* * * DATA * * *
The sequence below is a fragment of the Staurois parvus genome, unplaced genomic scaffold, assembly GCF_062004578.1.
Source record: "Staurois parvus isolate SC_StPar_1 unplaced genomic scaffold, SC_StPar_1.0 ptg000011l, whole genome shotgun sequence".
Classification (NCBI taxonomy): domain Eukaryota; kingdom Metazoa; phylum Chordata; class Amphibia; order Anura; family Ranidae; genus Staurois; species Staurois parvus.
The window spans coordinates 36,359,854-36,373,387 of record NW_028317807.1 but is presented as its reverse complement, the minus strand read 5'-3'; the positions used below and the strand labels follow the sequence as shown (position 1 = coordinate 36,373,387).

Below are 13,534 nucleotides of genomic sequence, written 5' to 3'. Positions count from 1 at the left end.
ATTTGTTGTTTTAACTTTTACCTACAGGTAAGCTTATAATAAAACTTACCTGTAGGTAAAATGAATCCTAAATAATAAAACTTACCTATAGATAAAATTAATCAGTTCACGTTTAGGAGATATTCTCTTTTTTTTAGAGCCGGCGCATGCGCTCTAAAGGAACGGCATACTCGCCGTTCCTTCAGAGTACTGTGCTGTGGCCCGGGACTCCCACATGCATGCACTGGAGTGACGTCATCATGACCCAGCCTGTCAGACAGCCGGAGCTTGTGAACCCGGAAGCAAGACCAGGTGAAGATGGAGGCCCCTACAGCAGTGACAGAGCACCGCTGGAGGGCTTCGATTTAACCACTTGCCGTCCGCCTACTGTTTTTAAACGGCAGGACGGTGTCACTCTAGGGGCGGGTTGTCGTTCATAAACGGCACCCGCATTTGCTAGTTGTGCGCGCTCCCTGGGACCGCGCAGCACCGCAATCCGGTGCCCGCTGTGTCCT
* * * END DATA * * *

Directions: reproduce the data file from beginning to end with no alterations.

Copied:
The sequence below is a fragment of the Staurois parvus genome, unplaced genomic scaffold, assembly GCF_062004578.1.
Source record: "Staurois parvus isolate SC_StPar_1 unplaced genomic scaffold, SC_StPar_1.0 ptg000011l, whole genome shotgun sequence".
Classification (NCBI taxonomy): domain Eukaryota; kingdom Metazoa; phylum Chordata; class Amphibia; order Anura; family Ranidae; genus Staurois; species Staurois parvus.
The window spans coordinates 36,359,854-36,373,387 of record NW_028317807.1 but is presented as its reverse complement, the minus strand read 5'-3'; the positions used below and the strand labels follow the sequence as shown (position 1 = coordinate 36,373,387).

Below are 13,534 nucleotides of genomic sequence, written 5' to 3'. Positions count from 1 at the left end.
ATTTGTTGTTTTAACTTTTACCTACAGGTAAGCTTATAATAAAACTTACCTGTAGGTAAAATGAATCCTAAATAATAAAACTTACCTATAGATAAAATTAATCAGTTCACGTTTAGGAGATATTCTCTTTTTTTTAGAGCCGGCGCATGCGCTCTAAAGGAACGGCATACTCGCCGTTCCTTCAGAGTACTGTGCTGTGGCCCGGGACTCCCACATGCATGCACTGGAGTGACGTCATCATGACCCAGCCTGTCAGACAGCCGGAGCTTGTGAACCCGGAAGCAAGACCAGGTGAAGATGGAGGCCCCTACAGCAGTGACAGAGCACCGCTGGAGGGCTTCGATTTAACCACTTGCCGTCCGCCTACTGTTTTTAAACGGCAGGACGGTGTCACTCTAGGGGCGGGTTGTCGTTCATAAACGGCACCCGCATTTGCTAGTTGTGCGCGCTCCCTGGGACCGCGCAGCACCGCAATCCGGTGCCCGCTGTGTCCT